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MARASMUS

A. Definition
Marasmus is one form of severe PEM arising from carbohydrate deficiency with weight
presentation of less than 60% without edema.

B. Etiology
Marasmus can occur at any age, but is often found in infants who are not getting enough
milk and are not given a replacement food or are often attacked by diarrhea. Marasmus can
occur due to various diseases such as infection, gastrointestinal tract disorders, congenital heart
defects, malabsorption, metabolic disorders, chronic kidney disease and central nervous
disorders.
Can also be caused by the inclusion of calories or protein or both that are not sufficient due
to deficiencies in the diet, and eating habits that are not feasible.

 Factors that cause marasmus


1. Dietary factors. A less energy diet will result in a marasmus sufferer.
2. The role of social factors. Abstinence to use certain foods that have been passed down
through generations.
3. The role of population density. Mc Laren (1982) estimates that marasmus is present in
large numbers due to an area too densely populated with poor hygiene.
4. Infection factors. There is a synergistic interaction between infection and malnutrition.
Severe infections can make the nutritional state worse through input impairment and
heighten the loss of essential nutrients.
5. Poverty Factor. With low incomes, the inability to buy foodstuffs plus the incidence of
many infectious diseases due to density of residence can accelerate the onset of PEM.

C. Pathophysiology
For tissue survival, a certain amount of energy which normally can be fulfilled from the
food provided. This need is not met on the less intake, therefore for the fulfillment of used
reserve protein as an energy source.
Destruction of tissue in calorie deficiency not only helps meet energy but also enables the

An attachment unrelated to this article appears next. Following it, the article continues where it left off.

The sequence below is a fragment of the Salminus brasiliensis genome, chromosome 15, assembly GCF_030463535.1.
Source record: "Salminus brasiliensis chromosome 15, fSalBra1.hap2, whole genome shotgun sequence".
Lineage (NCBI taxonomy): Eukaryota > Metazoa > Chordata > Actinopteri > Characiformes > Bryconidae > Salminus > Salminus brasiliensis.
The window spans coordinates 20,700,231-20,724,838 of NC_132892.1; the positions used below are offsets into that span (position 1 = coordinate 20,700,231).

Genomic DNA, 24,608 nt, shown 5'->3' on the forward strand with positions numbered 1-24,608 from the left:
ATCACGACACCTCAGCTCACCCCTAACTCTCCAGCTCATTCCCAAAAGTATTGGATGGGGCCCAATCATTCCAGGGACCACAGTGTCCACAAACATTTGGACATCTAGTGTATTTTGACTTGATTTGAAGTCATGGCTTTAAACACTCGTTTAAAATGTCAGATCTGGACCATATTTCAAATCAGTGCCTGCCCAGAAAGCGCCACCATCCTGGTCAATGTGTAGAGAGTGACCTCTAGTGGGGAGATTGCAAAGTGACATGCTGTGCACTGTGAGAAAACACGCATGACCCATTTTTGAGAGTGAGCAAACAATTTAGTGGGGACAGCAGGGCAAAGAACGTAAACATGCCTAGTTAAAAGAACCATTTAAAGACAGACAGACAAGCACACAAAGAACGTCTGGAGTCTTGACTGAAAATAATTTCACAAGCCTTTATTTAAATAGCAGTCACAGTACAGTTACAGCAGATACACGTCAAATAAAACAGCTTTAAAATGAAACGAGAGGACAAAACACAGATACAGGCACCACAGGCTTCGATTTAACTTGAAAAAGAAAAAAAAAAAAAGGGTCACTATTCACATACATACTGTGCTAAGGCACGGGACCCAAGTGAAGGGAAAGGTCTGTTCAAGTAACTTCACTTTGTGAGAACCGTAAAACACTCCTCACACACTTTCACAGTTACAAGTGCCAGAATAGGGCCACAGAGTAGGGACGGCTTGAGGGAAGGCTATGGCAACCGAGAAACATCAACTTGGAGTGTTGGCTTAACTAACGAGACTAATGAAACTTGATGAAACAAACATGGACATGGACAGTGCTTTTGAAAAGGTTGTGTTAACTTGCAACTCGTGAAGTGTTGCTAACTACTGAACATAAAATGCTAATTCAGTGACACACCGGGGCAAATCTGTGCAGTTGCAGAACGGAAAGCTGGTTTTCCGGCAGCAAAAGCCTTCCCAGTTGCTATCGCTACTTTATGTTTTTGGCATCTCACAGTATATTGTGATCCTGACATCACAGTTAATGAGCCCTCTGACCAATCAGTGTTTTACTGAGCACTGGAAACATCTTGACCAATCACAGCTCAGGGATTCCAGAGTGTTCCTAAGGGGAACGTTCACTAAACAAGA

synthesis of glucose and other essential metabolites such as various amino acids. Therefore, in
marasmus sometimes still found normal levels of amino acids, so the heart can still form
albumin.

D. Clinical features
Marasmus clinical symptoms consist of:
 Looks very skinny, just bone wrapped in skin
 Face like a parent
 Criesy, cranky
 Skin wrinkles, subkutis fat tissue very little to none (baggy pant / wear loose pants)
 Concave abdomen
 - Often accompanied by: - infectious diseases (generally chronic over and over)
- Chronic diarrhea or constipation / difficult bowel movements

E. Diagnosis
Marasmus is established on the basis of clinical features, physical examination, and supported
by laboratory tests.

F. Management
Severe marasmus patients were hospitalized with routine treatment as follows:
1. Overcome / prevent hypoglycemia
2. Overcome / prevent hypothermia
3. Overcome / prevent dehydration
4. Correction of electrolyte balance
5. Treat / prevent infection
6. Micronutrient deficiency correction
7. Start feeding
8. Facilitation grows chase
9. Provide sensory stimulation and emotional / mental support.
10. Prepare follow-up after recovery

G. Prognosis
With adequate treatment, patients generally can be helped although it takes about 2 - 3
months to achieve the desired weight. At the perfect healing stage, physical growth is usually
only slightly less adrift than the average child. But sometimes his intellectual development will
experience persistent lags, especially mental disorders and perceptual deficiencies.
Developmental retardation will be even more obvious if the disease is suffered before the child
is 2 years old, when proliferation, myelinization and brain cell migration are still occurring.

Referensi:
1. Departemen Kesehatan RI. Pedoman Tatalaksana Kurang Energi-Protein pada Anak di
Puskesmas dan di Rumah Tangga. Jakarta. 2011
2. Buchanan, April. 2018. Pediatric nutrition and nutritional disorder. Page 110. Elsevier